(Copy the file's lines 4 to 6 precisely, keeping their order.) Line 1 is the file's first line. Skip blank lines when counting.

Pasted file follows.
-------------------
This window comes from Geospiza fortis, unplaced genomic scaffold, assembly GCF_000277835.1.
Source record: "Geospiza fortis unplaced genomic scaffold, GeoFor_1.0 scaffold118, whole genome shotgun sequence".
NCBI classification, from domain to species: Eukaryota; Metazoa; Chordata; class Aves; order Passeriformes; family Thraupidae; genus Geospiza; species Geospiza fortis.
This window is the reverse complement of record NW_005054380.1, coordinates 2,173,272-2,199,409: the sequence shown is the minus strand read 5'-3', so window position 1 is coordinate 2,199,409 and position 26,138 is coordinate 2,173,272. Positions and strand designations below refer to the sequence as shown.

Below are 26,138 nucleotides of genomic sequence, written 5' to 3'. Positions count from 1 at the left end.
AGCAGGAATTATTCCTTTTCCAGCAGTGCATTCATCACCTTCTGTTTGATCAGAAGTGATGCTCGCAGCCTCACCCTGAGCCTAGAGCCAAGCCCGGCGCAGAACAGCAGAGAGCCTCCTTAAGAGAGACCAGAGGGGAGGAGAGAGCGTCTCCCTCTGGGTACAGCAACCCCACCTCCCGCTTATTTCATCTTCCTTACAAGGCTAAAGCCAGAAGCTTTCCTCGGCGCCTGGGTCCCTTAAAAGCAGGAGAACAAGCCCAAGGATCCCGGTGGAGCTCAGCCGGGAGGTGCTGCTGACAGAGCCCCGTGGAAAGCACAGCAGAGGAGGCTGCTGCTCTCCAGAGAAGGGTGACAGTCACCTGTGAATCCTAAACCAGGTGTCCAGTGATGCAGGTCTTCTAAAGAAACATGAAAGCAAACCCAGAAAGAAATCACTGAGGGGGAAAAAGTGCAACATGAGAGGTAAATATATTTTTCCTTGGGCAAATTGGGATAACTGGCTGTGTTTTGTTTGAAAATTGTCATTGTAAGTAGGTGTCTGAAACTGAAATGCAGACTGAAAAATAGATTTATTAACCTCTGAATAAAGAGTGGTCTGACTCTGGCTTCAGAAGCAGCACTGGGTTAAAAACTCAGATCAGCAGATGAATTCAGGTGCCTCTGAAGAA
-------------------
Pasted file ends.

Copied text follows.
This window is the reverse complement of record NW_005054380.1, coordinates 2,173,272-2,199,409: the sequence shown is the minus strand read 5'-3', so window position 1 is coordinate 2,199,409 and position 26,138 is coordinate 2,173,272. Positions and strand designations below refer to the sequence as shown.

Below are 26,138 nucleotides of genomic sequence, written 5' to 3'. Positions count from 1 at the left end.
AGCAGGAATTATTCCTTTTCCAGCAGTGCATTCATCACCTTCTGTTTGATCAGAAGTGATGCTCGCAGCCTCACCCTGAGCCTAGAGCCAAGCCCGGCGCAGAACAGCAGAGAGCCTCCTTAAGAGAGACCAGAGGGGAGGAGAGAGCGTCTCCCTCTGGGTACAGCAACCCCACCTCCCGCTTATTTCATCTTCCTTACAAGGCTAAAGCCAGAAGCTTTCCTCGGCGCCTGGGTCCCTTAAAAGCAGGAGAACAAGCCCAAGGATCCCGGTGGAGCTCAGCCGGGAGGTGCTGCTGACAGAGCCCCGTGGAAAGCACAGCAGAGGAGGCTGCTGCTCTCCAGAGAAGGGTGACAGTCACCTGTGAATCCTAAACCAGGTGTCCAGTGATGCAGGTCTTCTAAAGAAACATGAAAGCAAACCCAGAAAGAAATCACTGAGGGGGAAAAAGTGCAACATGAGAGGTAAATATATTTTTCCTTGGGCAAATTGGGATAACTGGCTGTGTTTTGTTTGAAAATTGTCATTGTAAGTAGGTGTCTGAAACTGAAATGCAGACTGAAAAATAGATTTATTAACCTCTGAATAAAGAGTGGTCTGACTCTGGCTTCAGAAGCAGCACTGGGTTAAAAACTCAGATCAGCAGATGAATTCAGGTGCCTCTGAAGAA